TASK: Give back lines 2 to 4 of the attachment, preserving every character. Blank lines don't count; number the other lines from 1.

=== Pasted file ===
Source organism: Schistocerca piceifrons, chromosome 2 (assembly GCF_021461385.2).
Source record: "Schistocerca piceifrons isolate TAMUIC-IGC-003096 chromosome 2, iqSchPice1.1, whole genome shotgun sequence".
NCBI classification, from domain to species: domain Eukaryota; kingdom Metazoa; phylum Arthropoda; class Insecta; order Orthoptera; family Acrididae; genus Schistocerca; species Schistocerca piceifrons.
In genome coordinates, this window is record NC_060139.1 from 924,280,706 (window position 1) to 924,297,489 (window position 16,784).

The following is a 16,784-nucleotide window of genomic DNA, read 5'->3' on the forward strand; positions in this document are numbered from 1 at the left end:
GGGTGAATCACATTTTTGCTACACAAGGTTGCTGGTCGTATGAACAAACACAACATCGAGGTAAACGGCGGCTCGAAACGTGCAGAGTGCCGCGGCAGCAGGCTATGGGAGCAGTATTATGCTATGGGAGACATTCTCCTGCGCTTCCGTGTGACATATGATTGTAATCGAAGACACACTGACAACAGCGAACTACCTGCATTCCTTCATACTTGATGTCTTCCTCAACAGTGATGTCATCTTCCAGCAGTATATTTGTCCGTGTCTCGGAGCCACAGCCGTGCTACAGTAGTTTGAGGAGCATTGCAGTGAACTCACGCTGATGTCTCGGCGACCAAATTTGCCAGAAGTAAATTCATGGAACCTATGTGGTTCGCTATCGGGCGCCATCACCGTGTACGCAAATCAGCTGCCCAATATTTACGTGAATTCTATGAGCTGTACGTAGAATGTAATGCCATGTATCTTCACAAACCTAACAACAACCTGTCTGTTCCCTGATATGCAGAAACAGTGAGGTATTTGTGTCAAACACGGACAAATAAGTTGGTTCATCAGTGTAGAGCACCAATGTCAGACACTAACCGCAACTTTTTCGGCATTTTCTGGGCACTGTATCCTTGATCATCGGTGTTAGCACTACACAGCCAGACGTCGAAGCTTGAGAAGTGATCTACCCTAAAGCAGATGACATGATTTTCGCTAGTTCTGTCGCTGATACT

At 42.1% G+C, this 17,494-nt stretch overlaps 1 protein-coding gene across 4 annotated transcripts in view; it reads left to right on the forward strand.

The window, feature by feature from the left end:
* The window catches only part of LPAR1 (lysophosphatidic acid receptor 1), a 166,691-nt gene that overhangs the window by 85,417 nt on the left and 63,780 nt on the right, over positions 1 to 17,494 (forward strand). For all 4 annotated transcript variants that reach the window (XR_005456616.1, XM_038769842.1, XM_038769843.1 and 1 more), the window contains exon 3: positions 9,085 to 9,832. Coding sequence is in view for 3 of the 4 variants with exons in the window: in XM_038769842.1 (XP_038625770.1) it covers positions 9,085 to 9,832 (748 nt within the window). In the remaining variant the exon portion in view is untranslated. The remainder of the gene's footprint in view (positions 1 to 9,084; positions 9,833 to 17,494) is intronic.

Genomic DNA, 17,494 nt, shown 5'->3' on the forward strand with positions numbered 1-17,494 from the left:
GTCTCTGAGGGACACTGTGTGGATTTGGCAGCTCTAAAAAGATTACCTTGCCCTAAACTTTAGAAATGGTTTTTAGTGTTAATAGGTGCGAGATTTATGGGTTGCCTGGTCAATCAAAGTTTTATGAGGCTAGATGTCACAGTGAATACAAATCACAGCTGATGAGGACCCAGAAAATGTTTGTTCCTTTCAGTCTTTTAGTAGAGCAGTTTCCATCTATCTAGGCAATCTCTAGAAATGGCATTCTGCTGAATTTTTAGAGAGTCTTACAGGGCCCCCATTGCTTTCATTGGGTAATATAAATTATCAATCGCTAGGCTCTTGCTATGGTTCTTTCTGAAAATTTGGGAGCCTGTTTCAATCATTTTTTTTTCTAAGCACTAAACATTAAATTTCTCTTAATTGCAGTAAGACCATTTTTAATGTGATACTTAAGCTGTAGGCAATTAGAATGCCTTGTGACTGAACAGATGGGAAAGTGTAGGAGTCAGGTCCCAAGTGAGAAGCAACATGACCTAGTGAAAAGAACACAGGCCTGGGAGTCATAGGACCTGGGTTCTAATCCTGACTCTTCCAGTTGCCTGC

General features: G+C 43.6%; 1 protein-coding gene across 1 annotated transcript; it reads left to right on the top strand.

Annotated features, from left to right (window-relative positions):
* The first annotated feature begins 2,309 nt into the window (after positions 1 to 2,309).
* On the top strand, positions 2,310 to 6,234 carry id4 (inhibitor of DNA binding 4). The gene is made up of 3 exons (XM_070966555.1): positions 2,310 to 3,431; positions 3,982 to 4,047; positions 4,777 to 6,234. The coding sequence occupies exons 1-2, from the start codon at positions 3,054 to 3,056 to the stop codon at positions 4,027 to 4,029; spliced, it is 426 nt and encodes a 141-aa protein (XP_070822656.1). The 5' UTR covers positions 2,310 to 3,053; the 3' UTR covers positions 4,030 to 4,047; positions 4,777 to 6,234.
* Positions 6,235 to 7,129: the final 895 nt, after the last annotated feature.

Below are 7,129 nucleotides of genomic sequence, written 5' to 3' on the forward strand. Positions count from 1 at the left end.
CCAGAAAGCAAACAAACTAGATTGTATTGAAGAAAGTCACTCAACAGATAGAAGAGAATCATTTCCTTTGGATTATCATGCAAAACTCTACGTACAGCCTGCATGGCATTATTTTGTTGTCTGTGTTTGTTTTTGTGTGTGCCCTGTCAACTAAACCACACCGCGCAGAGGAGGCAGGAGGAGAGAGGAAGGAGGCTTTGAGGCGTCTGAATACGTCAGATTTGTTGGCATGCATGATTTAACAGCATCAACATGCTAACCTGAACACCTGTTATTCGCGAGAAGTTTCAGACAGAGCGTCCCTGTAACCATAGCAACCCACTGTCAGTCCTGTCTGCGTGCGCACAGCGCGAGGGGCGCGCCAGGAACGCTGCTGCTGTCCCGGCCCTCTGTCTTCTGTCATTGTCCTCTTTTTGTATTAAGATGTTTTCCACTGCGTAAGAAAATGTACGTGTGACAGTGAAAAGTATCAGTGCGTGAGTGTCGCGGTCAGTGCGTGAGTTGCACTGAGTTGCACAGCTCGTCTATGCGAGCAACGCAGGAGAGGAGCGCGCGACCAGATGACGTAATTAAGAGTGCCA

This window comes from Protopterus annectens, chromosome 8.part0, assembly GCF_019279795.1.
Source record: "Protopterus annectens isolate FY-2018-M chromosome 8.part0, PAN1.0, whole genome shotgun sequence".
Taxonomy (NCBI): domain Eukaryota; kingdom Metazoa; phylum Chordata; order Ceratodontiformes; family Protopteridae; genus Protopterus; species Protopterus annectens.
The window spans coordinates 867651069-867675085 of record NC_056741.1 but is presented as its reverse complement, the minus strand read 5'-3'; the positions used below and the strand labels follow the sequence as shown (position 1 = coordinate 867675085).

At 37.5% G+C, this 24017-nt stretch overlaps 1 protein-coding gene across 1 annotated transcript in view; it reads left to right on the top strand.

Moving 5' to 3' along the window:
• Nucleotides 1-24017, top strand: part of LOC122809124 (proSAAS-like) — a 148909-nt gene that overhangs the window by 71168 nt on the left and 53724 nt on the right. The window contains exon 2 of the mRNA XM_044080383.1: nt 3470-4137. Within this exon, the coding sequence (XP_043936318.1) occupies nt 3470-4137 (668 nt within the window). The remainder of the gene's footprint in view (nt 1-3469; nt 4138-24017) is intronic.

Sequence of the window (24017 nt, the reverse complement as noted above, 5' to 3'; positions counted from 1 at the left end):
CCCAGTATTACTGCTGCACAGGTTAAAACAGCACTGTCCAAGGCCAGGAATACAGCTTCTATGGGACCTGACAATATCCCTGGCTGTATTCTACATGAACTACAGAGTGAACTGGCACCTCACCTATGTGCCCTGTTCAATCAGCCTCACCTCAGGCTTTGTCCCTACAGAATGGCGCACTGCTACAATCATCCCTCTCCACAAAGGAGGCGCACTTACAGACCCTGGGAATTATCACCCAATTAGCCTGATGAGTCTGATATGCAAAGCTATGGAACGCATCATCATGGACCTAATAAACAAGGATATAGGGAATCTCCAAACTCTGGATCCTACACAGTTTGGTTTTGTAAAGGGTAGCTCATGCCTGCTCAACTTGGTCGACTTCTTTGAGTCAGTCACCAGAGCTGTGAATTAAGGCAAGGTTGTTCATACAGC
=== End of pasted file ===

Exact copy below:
Source record: "Schistocerca piceifrons isolate TAMUIC-IGC-003096 chromosome 2, iqSchPice1.1, whole genome shotgun sequence".
NCBI classification, from domain to species: domain Eukaryota; kingdom Metazoa; phylum Arthropoda; class Insecta; order Orthoptera; family Acrididae; genus Schistocerca; species Schistocerca piceifrons.
In genome coordinates, this window is record NC_060139.1 from 924,280,706 (window position 1) to 924,297,489 (window position 16,784).